‘Sí se pudo’: Walz signs immigrant driver’s license bill into law
Gov. Tim Walz on Tuesday signed a bill allowing people in the state to obtain a driver’s license or ID card regardless of their immigration status.
Those seeking a license would still have to complete the required knowledge and behind-the-wheel tests to be eligible. More than 80,000 people in the state without authorization could be affected by the change.
The move comes 20 years after the Pawlenty Administration stripped the option for people in the country without proper documentation to obtain licenses. After the Sept. 11 attacks, state leaders said that people could use the Minnesota identification or license documents to do harm.
In the two decades since, immigrants and advocates for the change have pressed lawmakers to change the law back. And they said the restriction has done more harm than good in keeping Minnesotans safe.
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“Minnesota has put in place a piece of legislation that came in the fallout of the September 11 attacks, a piece of legislation that did nothing to improve public safety, but caused great personal harm, great community harm, and great economic harm to our state,” Walz said. “We're going to erase 20 years of a bad policy and lift up the dignity of all Minnesota.”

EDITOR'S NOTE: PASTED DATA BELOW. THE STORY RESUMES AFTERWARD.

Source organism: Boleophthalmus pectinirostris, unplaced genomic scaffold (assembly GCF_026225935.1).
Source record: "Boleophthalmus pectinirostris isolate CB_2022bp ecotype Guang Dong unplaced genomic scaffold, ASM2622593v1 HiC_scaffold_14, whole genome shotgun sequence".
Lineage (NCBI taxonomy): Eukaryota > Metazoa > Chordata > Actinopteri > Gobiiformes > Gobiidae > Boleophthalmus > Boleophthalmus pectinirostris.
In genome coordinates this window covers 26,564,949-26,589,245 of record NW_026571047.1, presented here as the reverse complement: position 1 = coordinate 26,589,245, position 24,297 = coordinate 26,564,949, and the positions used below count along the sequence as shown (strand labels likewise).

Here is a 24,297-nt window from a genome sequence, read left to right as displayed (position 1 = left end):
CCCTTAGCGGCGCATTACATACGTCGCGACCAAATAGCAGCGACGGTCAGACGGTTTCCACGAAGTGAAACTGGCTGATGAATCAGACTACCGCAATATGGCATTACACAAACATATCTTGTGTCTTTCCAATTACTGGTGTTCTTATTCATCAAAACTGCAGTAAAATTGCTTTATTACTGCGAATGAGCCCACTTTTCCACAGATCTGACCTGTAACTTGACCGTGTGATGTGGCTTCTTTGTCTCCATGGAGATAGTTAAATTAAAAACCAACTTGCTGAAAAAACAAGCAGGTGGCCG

Dozens of immigrants and supporters of the policy change flanked the governor during a bill signing ceremony at the Minnesota National Guard Armory. Several teared up when Walz signed the measure into law and they chanted “Sí se pudo,” which means yes we could.
Jovita Morales, who founded the Minnesota Immigrant Movement, and led protests, rallies and hunger strikes on the issue since 2005, got misty-eyed as she realized that she’d be eligible for a license later this year.
“We can now breathe a little bit of relief from that trauma because our loss won real change for our community,” Morales said. “Finally I’m going to have my driver’s license.”
Groups like Morales’ returned to the Capitol year after year to urge a return to the pre-2003 policy. And along the way, they picked up support from agriculture, business, labor and public safety organizations.
Then earlier this year, both chambers of the Legislature approved the proposal.
“I want to recognize that this work wasn't done by one, but by many many people who put their heart and their mind into this movement,” COPAL Executive Director Francisco Segovia said.
“Today, more than ever, this logo of one Minnesota is more tangible, for thousands of Latinos across Minnesota,” Segovia continued, “because restoring the access to a driver’s license is more than operating a vehicle, it is an action that restores our dignity as human beings.”
Newly eligible people will be able to apply for licenses beginning in August and could receive them starting in October.